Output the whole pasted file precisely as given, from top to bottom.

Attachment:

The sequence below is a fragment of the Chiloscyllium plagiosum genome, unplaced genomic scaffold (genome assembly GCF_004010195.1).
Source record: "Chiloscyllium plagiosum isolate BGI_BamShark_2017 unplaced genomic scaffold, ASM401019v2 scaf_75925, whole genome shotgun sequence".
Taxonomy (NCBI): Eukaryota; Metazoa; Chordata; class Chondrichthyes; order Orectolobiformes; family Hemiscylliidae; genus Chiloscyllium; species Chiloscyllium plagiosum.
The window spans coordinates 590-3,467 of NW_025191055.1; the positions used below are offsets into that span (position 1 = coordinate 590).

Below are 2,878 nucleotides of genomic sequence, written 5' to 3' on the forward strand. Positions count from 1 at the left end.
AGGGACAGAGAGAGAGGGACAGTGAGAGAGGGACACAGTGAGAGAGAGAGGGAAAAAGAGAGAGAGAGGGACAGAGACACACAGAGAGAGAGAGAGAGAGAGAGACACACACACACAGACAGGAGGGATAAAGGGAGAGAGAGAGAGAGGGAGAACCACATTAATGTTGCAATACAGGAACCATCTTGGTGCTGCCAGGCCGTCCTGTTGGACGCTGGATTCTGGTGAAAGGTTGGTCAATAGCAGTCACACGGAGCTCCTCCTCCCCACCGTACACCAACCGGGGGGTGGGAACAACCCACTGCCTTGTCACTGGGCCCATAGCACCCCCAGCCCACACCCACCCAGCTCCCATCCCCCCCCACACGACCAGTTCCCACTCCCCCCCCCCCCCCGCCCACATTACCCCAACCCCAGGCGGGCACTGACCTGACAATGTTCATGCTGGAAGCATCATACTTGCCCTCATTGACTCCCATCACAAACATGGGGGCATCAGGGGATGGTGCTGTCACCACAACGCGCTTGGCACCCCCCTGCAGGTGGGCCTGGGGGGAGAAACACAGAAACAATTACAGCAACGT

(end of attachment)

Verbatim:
The sequence below is a fragment of the Chiloscyllium plagiosum genome, unplaced genomic scaffold (genome assembly GCF_004010195.1).
Source record: "Chiloscyllium plagiosum isolate BGI_BamShark_2017 unplaced genomic scaffold, ASM401019v2 scaf_75925, whole genome shotgun sequence".
Taxonomy (NCBI): Eukaryota; Metazoa; Chordata; class Chondrichthyes; order Orectolobiformes; family Hemiscylliidae; genus Chiloscyllium; species Chiloscyllium plagiosum.
The window spans coordinates 590-3,467 of NW_025191055.1; the positions used below are offsets into that span (position 1 = coordinate 590).

Below are 2,878 nucleotides of genomic sequence, written 5' to 3' on the forward strand. Positions count from 1 at the left end.
AGGGACAGAGAGAGAGGGACAGTGAGAGAGGGACACAGTGAGAGAGAGAGGGAAAAAGAGAGAGAGAGGGACAGAGACACACAGAGAGAGAGAGAGAGAGAGAGACACACACACACAGACAGGAGGGATAAAGGGAGAGAGAGAGAGAGGGAGAACCACATTAATGTTGCAATACAGGAACCATCTTGGTGCTGCCAGGCCGTCCTGTTGGACGCTGGATTCTGGTGAAAGGTTGGTCAATAGCAGTCACACGGAGCTCCTCCTCCCCACCGTACACCAACCGGGGGGTGGGAACAACCCACTGCCTTGTCACTGGGCCCATAGCACCCCCAGCCCACACCCACCCAGCTCCCATCCCCCCCCACACGACCAGTTCCCACTCCCCCCCCCCCCCCGCCCACATTACCCCAACCCCAGGCGGGCACTGACCTGACAATGTTCATGCTGGAAGCATCATACTTGCCCTCATTGACTCCCATCACAAACATGGGGGCATCAGGGGATGGTGCTGTCACCACAACGCGCTTGGCACCCCCCTGCAGGTGGGCCTGGGGGGAGAAACACAGAAACAATTACAGCAACGT